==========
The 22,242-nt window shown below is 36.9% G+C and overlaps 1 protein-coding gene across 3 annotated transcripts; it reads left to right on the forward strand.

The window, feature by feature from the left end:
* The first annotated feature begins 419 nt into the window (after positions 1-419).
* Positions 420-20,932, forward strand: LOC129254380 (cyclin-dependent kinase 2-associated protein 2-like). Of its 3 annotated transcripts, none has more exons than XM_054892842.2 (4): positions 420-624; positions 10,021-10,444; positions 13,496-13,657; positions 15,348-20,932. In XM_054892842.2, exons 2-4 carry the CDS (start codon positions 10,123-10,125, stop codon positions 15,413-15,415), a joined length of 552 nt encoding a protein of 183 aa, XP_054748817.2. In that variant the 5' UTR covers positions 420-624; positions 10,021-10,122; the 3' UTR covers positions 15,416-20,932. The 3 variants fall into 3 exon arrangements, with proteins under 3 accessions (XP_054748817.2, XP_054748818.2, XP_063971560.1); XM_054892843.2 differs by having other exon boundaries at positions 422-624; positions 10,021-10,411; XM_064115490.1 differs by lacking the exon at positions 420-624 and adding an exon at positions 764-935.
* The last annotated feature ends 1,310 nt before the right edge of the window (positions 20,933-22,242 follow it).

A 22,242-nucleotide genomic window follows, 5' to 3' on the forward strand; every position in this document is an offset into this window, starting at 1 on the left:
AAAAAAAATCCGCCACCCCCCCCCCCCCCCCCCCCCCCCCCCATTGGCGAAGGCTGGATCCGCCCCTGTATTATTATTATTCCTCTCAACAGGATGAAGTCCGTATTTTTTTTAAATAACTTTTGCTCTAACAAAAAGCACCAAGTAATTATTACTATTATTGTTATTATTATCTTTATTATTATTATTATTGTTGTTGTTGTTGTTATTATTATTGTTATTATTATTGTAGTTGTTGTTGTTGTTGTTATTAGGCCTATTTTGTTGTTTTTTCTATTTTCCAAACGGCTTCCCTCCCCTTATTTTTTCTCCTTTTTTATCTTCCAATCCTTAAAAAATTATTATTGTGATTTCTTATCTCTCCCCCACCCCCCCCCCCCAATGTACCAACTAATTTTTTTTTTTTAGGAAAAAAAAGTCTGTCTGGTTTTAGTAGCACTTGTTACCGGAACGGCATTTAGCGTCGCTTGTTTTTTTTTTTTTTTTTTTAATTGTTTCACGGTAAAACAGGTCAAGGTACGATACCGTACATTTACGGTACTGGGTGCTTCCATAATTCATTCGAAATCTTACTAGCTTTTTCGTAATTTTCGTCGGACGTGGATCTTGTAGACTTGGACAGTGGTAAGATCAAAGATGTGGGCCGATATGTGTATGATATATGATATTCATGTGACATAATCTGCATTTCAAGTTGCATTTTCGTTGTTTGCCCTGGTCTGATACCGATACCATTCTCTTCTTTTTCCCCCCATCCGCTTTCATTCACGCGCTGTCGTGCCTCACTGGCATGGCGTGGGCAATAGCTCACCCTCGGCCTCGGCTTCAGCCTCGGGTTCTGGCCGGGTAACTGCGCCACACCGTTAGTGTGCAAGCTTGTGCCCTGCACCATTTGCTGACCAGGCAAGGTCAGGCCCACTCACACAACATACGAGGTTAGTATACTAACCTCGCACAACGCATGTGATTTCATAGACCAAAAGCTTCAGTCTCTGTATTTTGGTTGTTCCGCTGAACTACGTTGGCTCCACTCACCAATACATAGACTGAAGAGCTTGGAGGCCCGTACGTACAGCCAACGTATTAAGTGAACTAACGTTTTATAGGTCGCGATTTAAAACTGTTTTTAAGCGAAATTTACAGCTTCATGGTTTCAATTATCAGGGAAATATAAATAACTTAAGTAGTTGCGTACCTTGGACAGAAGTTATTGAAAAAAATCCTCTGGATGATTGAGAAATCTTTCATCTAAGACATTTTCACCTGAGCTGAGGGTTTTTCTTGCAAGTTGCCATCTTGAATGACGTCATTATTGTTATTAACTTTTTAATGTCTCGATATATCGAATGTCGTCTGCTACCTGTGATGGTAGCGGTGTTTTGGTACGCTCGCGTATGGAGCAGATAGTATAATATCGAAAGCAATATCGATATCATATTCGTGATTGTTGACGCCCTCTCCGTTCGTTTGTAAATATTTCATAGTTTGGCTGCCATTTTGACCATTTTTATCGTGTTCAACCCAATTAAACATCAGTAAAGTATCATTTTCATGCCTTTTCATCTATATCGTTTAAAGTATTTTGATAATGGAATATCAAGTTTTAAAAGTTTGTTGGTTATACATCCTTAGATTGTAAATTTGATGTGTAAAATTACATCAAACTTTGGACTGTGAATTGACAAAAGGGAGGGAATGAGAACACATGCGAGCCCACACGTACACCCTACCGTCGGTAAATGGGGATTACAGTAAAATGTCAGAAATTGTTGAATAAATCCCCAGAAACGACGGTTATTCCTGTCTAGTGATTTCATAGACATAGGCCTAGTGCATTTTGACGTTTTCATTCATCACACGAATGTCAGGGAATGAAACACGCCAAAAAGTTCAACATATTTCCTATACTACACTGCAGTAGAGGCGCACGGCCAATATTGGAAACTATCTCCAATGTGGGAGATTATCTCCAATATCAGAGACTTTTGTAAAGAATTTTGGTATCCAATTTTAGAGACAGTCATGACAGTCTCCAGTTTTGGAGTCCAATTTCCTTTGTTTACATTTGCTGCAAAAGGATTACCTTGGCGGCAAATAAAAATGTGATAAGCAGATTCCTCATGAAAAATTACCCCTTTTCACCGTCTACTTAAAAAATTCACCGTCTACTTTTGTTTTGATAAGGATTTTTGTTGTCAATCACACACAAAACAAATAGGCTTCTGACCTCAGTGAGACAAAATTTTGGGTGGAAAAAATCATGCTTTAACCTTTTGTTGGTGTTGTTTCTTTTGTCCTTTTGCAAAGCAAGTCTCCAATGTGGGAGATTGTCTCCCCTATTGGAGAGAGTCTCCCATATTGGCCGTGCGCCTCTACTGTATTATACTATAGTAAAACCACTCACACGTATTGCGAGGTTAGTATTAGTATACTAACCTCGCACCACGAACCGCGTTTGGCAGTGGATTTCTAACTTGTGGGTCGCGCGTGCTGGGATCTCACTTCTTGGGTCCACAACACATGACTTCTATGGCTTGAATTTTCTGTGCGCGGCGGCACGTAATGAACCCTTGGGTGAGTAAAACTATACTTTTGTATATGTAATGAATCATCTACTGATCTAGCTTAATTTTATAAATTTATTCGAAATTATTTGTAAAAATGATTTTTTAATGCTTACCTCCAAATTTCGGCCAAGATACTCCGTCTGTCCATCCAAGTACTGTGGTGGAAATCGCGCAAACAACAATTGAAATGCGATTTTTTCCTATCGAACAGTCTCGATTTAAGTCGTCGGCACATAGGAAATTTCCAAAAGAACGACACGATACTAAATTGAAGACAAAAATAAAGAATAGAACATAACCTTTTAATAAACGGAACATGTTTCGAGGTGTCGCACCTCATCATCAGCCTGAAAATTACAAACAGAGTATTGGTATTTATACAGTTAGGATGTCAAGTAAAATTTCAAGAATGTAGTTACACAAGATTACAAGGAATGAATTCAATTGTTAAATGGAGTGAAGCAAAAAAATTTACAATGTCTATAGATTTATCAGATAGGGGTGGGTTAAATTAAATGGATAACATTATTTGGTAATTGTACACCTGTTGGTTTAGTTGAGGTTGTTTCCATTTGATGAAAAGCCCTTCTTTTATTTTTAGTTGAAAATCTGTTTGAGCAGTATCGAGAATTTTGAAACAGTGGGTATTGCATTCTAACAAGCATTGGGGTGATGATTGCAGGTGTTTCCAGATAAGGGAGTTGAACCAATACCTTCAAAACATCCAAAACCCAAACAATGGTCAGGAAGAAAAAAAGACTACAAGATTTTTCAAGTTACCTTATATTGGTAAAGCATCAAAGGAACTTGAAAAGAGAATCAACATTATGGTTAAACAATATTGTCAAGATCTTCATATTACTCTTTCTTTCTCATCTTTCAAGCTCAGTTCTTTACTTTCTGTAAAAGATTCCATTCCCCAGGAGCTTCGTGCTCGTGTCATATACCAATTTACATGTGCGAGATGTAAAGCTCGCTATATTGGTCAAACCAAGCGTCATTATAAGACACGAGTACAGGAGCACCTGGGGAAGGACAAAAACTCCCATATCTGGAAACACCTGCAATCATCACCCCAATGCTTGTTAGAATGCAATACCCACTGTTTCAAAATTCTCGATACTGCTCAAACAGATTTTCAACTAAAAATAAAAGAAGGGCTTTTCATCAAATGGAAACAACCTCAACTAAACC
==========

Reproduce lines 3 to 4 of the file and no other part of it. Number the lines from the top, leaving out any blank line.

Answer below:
* The first annotated feature begins 419 nt into the window (after positions 1-419).
* Positions 420-20,932, forward strand: LOC129254380 (cyclin-dependent kinase 2-associated protein 2-like). Of its 3 annotated transcripts, none has more exons than XM_054892842.2 (4): positions 420-624; positions 10,021-10,444; positions 13,496-13,657; positions 15,348-20,932. In XM_054892842.2, exons 2-4 carry the CDS (start codon positions 10,123-10,125, stop codon positions 15,413-15,415), a joined length of 552 nt encoding a protein of 183 aa, XP_054748817.2. In that variant the 5' UTR covers positions 420-624; positions 10,021-10,122; the 3' UTR covers positions 15,416-20,932. The 3 variants fall into 3 exon arrangements, with proteins under 3 accessions (XP_054748817.2, XP_054748818.2, XP_063971560.1); XM_054892843.2 differs by having other exon boundaries at positions 422-624; positions 10,021-10,411; XM_064115490.1 differs by lacking the exon at positions 420-624 and adding an exon at positions 764-935.